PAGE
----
Allen Institute aims to mass-produce stem cells
The nonprofit Allen Institute for Brain Science plans to make neurons from stem cells derived from people with a number of different disorders. The resource, described 25 September at the Allen Institute for Brain Science Annual Symposium in New York, will be available to all scientists.
Earlier this year, the Seattle-based institute announced a massive influx of funds from its founder, Paul Allen, to support research into brain circuits.
Part of that effort will involve generating hundreds of lines of induced pluripotent stem (iPS) cells, adult cells that have been reprogrammed to their stem cell state and then differentiated into neurons and other cell types.
Ricardo Dolmetsch, who has joint appointments at the Allen Institute and Stanford University in California, will head the iPS cell effort. He leads a team that plans to adopt high-throughput tools developed for drug screening to generate and study these cells on a massive scale
"If they can develop a pipeline for producing iPS cells in a reproducible way, it would be very helpful," says Flora Vaccarino, professor of child psychiatry and neurobiology at Yale University. "From our experience, it's really hard to make iPS cells. It takes two to three months to make and characterize a line well enough to convince yourself it's good quality."
But she cautions that the iPS field is still relatively young, and there are many ways to make these cells. "There is not yet a unique, established procedure to make iPS cells," she says.
Dolmetsch is best known for his work generating iPS cells from people with Timothy syndrome, a rare genetic disorder linked to autism. Studying neurons derived from the cells, his group uncovered molecular flaws — such as an excess of the chemical messenger catecholamine — that may underlie some symptoms of Timothy syndrome, and created a resource for screening drug candidates.
Expanding on that effort, the researchers have created 150 iPS cell lines from 50 people with autism, epilepsy, schizophrenia or intellectual disability. They are also making and analyzing cells from a control population to determine how much variability in gene expression, neural activity and other factors exists among the general population.
Part of the Allen Institute scheme is to create stem cell lines with mutations in a number of genes important in brain development and neurodevelopmental disorders.
To do this, the researchers plan to use talens, enzymes that bind to a particular piece of DNA and can introduce mutations in specific genes. The researchers also plan to create talens designed to deliver fluorescent markers.
The resulting cell lines will allow scientists to compare cells that are genetically identical except for the mutated gene. (One of the concerns with comparing iPS cells from people who have disorders with cells from controls is that the differences in genetic background may dwarf the effect of the disease-linked genes.)
The cells should be well characterized — for example, by sequencing their whole genomes — to make sure that the reprogramming process did not introduce any major genetic variations, adds Vaccarino. Talens can sometimes introduce mutations outside the targeted area, she says.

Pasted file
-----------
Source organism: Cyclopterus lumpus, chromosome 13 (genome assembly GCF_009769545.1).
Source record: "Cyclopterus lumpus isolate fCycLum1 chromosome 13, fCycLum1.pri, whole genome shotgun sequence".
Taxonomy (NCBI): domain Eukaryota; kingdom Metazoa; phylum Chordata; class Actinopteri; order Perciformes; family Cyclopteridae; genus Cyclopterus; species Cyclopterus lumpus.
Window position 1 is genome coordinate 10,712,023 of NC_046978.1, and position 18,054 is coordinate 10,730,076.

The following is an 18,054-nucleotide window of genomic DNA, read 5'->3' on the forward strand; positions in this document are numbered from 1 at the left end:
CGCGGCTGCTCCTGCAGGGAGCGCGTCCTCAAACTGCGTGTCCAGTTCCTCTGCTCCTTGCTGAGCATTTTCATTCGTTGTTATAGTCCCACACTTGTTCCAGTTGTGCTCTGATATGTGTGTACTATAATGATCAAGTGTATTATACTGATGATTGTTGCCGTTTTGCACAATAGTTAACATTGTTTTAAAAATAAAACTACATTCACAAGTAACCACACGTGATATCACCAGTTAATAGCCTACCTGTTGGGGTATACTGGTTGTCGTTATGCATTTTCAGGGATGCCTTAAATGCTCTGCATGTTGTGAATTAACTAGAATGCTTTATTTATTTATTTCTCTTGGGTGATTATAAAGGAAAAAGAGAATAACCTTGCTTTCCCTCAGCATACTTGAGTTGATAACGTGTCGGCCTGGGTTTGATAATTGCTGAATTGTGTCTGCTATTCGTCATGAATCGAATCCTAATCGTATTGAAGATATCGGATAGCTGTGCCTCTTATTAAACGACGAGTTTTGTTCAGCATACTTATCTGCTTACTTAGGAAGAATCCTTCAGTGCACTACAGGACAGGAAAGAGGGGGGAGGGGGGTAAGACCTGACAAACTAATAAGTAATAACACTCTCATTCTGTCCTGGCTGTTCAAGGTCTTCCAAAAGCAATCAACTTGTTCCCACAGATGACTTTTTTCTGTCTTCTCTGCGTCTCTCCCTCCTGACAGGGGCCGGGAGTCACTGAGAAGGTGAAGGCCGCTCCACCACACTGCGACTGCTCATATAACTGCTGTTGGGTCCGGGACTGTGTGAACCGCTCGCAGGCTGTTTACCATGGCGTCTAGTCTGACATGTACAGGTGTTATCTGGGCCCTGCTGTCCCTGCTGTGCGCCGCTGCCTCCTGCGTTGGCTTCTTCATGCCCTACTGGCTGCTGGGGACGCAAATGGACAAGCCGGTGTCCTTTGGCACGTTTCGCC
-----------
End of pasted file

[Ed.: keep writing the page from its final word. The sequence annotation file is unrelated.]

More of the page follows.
Dolmetsch says the talens and the cell lines will all be made freely available to the community. He and his team are also developing more reliable methods for differentiating iPS cells into specific types of neurons and for characterizing these cells. To do this, they have adapted high-throughput drug screens to analyze the expression of about 300 genes in individual cells.
"We get a barcode for every cell and see what cells produce particular marker genes," says Dolmetsch. The researchers have developed fluorescent markers designed to mark specific cells, which they also plan to release to the community.
Dolmetsch's team cross-referenced gene expression in neurons with the Allen Institute's well-known gene expression maps. So far, they have found that the iPS-induced neurons express the same markers as neurons in different layers of the cortex, confirming that the cultured cells resemble normal neurons.
To characterize the cell lines even further, the researchers are planning a 'phenotyping pipeline' to detect abnormalities in the ways cells look or behave or in the genes and proteins they produce.
Among the techniques the researchers will use are calcium imaging, a measure of the cell's electrical activity; RNAseq, which measures gene expression; and proteomics, the simultaneous analysis of many proteins. All of this information will be available to the research community as well.
"We hope it will help us to stratify idiopathic disease along a different axis than has happened in the past," says Dolmetsch.
In a complementary effort, Ed Lein, associate investigator at the Allen Institute, is working to better define different types of brain cells based on their gene expression. For example, his team has found some genes restricted to the most recently evolved portion of the human brain, and some in a combination of layers of the cortex. "There is a diversity of patterns," Lein said at the conference.
Lein's collaborator, Amy Bernard, director of structured science at the institute, developed a method to fluorescently label specific cells according to their gene expression pattern. Looking at cells in which two such markers coincide, the researchers have successfully identified certain cell types, such as those that signal through the neurotransmitter gamma-aminobutyric acid. They plan to look for more complex combinations of markers that may identify more cell types.